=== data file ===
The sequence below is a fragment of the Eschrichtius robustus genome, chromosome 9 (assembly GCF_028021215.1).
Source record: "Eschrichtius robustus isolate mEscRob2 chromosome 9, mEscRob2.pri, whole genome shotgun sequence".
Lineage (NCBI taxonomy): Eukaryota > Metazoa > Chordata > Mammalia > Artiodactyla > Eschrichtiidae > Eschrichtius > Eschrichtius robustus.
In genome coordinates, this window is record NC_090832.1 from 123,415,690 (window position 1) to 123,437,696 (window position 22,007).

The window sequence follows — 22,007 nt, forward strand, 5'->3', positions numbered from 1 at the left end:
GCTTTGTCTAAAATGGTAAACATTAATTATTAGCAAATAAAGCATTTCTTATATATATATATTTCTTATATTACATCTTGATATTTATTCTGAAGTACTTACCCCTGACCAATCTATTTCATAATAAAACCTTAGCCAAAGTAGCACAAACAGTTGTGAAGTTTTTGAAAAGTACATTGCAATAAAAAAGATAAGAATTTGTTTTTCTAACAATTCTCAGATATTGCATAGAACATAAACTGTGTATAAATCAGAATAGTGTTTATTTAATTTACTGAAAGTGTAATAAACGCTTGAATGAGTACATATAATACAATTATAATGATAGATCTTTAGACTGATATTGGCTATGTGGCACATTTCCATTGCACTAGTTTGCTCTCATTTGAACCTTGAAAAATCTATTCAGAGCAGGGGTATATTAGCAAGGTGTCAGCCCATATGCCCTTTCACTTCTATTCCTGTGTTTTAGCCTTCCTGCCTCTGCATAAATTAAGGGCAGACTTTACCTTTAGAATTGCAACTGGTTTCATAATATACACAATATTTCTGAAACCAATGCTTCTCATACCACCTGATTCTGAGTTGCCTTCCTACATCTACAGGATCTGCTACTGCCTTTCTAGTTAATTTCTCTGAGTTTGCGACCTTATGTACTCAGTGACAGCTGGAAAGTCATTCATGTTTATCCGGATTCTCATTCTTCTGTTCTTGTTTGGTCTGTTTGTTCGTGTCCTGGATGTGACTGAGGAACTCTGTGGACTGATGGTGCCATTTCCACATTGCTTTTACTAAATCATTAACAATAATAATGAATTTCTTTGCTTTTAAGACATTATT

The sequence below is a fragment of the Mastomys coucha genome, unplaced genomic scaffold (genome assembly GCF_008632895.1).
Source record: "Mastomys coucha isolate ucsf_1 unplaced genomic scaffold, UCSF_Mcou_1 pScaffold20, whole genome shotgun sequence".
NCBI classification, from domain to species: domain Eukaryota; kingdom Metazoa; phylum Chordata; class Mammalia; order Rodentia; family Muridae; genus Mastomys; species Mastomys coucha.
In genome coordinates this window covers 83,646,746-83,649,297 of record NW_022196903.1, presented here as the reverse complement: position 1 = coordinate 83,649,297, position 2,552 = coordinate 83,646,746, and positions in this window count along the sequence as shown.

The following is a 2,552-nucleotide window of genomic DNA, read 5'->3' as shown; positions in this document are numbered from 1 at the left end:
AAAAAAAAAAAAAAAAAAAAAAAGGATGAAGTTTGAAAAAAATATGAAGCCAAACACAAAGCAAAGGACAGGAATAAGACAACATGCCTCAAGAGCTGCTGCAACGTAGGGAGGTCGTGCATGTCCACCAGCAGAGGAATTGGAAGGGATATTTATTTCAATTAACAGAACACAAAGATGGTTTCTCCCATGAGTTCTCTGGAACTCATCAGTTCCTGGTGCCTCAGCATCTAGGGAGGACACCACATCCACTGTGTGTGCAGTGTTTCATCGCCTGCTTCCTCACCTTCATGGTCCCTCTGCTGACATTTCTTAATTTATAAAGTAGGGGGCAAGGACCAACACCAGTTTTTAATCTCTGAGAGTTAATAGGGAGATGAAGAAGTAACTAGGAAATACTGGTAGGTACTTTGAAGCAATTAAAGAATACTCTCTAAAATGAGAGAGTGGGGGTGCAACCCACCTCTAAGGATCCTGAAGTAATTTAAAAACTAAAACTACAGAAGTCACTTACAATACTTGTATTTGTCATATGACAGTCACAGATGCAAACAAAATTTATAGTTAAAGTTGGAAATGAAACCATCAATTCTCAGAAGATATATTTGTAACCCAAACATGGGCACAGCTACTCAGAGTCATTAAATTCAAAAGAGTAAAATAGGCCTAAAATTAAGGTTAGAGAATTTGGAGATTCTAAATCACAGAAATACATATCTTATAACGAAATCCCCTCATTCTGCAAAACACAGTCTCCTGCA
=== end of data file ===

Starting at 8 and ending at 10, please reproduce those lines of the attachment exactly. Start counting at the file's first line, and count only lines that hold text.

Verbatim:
Source record: "Mastomys coucha isolate ucsf_1 unplaced genomic scaffold, UCSF_Mcou_1 pScaffold20, whole genome shotgun sequence".
NCBI classification, from domain to species: domain Eukaryota; kingdom Metazoa; phylum Chordata; class Mammalia; order Rodentia; family Muridae; genus Mastomys; species Mastomys coucha.
In genome coordinates this window covers 83,646,746-83,649,297 of record NW_022196903.1, presented here as the reverse complement: position 1 = coordinate 83,649,297, position 2,552 = coordinate 83,646,746, and positions in this window count along the sequence as shown.